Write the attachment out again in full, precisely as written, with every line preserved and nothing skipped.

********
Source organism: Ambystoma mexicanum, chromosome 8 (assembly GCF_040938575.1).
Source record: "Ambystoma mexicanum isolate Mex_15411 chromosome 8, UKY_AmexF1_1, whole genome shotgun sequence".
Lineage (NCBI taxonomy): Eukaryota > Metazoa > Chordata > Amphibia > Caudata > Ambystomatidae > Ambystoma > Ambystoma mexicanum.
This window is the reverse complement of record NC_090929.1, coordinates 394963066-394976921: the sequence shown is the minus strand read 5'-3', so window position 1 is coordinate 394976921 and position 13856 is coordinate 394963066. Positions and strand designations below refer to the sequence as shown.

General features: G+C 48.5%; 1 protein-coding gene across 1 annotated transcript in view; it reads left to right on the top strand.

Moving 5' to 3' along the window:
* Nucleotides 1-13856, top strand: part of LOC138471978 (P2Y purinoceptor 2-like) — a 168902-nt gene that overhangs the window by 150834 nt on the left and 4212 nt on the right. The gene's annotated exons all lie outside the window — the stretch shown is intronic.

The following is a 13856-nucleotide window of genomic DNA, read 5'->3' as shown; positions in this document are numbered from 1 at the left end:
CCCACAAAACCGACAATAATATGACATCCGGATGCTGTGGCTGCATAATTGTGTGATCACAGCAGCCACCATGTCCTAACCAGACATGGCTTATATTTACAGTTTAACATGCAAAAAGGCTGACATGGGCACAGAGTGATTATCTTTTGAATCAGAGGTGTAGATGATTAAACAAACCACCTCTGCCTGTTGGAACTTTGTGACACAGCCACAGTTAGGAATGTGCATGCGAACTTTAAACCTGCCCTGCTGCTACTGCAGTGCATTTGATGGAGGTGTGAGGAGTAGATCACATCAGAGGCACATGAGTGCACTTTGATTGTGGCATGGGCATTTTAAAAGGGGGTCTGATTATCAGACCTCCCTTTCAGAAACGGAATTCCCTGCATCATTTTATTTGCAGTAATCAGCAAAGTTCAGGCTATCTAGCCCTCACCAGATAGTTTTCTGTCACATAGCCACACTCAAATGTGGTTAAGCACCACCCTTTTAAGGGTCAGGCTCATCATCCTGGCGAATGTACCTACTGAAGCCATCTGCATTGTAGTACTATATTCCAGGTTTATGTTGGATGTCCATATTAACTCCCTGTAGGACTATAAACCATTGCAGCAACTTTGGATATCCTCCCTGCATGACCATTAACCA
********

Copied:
Source organism: Ambystoma mexicanum, chromosome 8 (assembly GCF_040938575.1).
Source record: "Ambystoma mexicanum isolate Mex_15411 chromosome 8, UKY_AmexF1_1, whole genome shotgun sequence".
Lineage (NCBI taxonomy): Eukaryota > Metazoa > Chordata > Amphibia > Caudata > Ambystomatidae > Ambystoma > Ambystoma mexicanum.
This window is the reverse complement of record NC_090929.1, coordinates 394963066-394976921: the sequence shown is the minus strand read 5'-3', so window position 1 is coordinate 394976921 and position 13856 is coordinate 394963066. Positions and strand designations below refer to the sequence as shown.

General features: G+C 48.5%; 1 protein-coding gene across 1 annotated transcript in view; it reads left to right on the top strand.

Moving 5' to 3' along the window:
* Nucleotides 1-13856, top strand: part of LOC138471978 (P2Y purinoceptor 2-like) — a 168902-nt gene that overhangs the window by 150834 nt on the left and 4212 nt on the right. The gene's annotated exons all lie outside the window — the stretch shown is intronic.

The following is a 13856-nucleotide window of genomic DNA, read 5'->3' as shown; positions in this document are numbered from 1 at the left end:
CCCACAAAACCGACAATAATATGACATCCGGATGCTGTGGCTGCATAATTGTGTGATCACAGCAGCCACCATGTCCTAACCAGACATGGCTTATATTTACAGTTTAACATGCAAAAAGGCTGACATGGGCACAGAGTGATTATCTTTTGAATCAGAGGTGTAGATGATTAAACAAACCACCTCTGCCTGTTGGAACTTTGTGACACAGCCACAGTTAGGAATGTGCATGCGAACTTTAAACCTGCCCTGCTGCTACTGCAGTGCATTTGATGGAGGTGTGAGGAGTAGATCACATCAGAGGCACATGAGTGCACTTTGATTGTGGCATGGGCATTTTAAAAGGGGGTCTGATTATCAGACCTCCCTTTCAGAAACGGAATTCCCTGCATCATTTTATTTGCAGTAATCAGCAAAGTTCAGGCTATCTAGCCCTCACCAGATAGTTTTCTGTCACATAGCCACACTCAAATGTGGTTAAGCACCACCCTTTTAAGGGTCAGGCTCATCATCCTGGCGAATGTACCTACTGAAGCCATCTGCATTGTAGTACTATATTCCAGGTTTATGTTGGATGTCCATATTAACTCCCTGTAGGACTATAAACCATTGCAGCAACTTTGGATATCCTCCCTGCATGACCATTAACCA